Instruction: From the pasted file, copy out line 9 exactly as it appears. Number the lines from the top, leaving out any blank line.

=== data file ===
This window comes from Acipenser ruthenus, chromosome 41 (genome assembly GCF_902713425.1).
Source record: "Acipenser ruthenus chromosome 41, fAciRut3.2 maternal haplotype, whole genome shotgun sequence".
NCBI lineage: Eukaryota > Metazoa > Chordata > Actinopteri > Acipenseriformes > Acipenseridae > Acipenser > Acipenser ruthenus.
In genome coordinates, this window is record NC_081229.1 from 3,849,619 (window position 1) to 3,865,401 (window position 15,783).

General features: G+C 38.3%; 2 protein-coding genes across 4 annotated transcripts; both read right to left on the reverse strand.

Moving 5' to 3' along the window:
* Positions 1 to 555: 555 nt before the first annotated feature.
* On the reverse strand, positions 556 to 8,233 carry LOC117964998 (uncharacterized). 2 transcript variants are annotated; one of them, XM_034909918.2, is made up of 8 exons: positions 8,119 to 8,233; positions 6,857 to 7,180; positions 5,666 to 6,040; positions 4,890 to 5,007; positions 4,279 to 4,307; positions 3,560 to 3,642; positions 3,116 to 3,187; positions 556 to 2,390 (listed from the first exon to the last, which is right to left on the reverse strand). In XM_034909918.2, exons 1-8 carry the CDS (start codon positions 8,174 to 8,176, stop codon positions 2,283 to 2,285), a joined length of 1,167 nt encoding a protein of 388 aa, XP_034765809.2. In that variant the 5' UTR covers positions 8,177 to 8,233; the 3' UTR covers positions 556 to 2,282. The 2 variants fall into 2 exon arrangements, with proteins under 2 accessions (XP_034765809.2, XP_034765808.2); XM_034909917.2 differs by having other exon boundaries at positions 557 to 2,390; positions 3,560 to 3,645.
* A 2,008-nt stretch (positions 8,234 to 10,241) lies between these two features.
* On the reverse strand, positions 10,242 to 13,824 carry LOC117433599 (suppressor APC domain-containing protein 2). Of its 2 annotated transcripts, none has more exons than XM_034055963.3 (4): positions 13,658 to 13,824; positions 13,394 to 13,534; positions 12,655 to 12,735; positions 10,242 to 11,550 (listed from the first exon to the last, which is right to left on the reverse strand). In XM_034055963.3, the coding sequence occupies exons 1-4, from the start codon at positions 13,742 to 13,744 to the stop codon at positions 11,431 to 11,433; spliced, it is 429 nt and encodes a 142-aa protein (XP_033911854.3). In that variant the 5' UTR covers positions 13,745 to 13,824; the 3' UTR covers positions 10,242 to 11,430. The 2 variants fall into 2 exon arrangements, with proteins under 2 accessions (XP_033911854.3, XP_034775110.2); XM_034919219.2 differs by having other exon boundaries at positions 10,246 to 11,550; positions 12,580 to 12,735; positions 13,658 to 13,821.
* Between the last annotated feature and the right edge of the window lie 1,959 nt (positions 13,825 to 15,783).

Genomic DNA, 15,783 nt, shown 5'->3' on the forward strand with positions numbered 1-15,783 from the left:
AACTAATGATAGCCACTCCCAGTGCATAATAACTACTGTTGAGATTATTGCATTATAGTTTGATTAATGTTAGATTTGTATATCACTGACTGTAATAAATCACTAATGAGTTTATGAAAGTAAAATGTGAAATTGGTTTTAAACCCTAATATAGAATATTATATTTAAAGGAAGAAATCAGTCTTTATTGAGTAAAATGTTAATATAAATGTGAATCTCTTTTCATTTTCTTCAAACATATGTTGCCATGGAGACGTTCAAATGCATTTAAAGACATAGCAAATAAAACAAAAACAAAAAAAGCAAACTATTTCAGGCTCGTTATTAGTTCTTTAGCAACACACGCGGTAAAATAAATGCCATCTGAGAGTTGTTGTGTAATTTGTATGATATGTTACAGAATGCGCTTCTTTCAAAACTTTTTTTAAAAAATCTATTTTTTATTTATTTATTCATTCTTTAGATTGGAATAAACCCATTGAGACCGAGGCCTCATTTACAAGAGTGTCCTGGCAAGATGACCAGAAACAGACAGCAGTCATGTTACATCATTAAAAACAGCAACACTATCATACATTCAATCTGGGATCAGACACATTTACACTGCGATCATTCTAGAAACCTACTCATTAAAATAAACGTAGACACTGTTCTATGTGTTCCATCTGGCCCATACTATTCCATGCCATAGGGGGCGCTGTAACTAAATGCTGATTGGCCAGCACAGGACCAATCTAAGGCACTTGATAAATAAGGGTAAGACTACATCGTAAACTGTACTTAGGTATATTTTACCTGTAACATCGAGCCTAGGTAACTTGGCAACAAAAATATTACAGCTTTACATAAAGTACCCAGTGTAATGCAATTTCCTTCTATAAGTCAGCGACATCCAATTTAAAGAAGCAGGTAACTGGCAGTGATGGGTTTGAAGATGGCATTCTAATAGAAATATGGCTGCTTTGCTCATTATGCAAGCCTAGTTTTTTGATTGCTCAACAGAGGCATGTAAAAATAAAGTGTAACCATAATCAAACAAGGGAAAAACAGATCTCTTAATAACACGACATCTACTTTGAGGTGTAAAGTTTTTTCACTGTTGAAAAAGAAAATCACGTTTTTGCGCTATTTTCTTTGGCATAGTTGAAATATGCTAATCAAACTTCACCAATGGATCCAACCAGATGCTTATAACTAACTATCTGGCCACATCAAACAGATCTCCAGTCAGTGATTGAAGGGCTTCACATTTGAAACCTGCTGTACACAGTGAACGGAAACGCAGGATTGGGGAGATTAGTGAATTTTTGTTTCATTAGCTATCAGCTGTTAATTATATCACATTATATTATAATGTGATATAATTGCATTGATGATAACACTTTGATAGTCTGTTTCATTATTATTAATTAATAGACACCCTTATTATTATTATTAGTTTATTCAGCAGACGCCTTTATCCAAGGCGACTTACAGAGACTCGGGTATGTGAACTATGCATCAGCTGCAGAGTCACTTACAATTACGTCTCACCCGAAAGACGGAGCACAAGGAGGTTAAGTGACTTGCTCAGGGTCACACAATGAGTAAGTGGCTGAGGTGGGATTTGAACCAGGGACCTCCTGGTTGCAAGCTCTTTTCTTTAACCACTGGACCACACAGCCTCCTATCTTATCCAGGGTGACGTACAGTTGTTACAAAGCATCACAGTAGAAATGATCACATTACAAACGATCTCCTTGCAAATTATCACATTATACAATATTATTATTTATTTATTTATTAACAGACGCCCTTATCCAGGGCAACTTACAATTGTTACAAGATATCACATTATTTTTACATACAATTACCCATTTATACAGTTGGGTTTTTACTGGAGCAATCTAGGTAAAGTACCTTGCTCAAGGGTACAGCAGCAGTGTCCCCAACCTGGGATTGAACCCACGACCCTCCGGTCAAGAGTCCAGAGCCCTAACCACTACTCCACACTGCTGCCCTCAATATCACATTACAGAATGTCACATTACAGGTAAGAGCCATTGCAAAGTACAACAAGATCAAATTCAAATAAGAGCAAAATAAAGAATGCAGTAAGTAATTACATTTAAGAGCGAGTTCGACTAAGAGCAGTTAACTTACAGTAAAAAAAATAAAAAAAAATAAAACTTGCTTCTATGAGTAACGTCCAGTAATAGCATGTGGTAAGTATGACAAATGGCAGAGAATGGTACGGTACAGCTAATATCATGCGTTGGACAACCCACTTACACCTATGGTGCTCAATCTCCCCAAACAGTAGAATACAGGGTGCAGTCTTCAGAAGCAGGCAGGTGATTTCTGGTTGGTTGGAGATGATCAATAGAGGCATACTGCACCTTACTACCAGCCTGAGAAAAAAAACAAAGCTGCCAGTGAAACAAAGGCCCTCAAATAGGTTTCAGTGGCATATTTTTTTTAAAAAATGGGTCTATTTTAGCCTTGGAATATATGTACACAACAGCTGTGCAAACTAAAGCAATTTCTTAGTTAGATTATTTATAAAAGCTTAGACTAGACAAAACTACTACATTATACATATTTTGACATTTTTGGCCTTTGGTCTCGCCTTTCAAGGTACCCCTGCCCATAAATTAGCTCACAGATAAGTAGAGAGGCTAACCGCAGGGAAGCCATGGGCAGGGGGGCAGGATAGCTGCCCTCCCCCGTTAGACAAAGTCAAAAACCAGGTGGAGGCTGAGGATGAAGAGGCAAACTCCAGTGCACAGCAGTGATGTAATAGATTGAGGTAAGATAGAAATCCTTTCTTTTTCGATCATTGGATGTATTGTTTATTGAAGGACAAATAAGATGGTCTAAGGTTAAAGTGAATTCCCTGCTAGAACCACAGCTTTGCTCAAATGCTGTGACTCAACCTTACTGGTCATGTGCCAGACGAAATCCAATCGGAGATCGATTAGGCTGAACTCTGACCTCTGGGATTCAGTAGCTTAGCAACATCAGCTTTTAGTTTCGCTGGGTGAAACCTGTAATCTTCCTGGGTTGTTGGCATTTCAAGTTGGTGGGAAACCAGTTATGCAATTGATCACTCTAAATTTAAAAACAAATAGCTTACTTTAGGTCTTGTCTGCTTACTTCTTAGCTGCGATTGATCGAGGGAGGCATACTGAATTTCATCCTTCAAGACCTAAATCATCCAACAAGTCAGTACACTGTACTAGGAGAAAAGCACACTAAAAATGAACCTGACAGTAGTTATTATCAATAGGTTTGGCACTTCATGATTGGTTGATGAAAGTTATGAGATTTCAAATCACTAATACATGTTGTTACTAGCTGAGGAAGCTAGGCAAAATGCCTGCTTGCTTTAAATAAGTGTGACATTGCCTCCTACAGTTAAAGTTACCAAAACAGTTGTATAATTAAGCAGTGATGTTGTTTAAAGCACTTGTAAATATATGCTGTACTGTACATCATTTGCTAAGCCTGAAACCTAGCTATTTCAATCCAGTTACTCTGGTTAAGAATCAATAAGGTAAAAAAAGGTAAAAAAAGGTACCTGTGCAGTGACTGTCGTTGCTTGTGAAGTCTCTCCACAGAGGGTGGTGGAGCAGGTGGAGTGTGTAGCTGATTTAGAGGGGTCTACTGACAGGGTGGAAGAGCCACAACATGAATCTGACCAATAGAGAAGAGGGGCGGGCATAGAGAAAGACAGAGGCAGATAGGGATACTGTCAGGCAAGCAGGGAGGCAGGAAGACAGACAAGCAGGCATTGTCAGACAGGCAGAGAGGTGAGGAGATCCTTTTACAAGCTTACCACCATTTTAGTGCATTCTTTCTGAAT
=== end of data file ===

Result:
* A 2,008-nt stretch (positions 8,234 to 10,241) lies between these two features.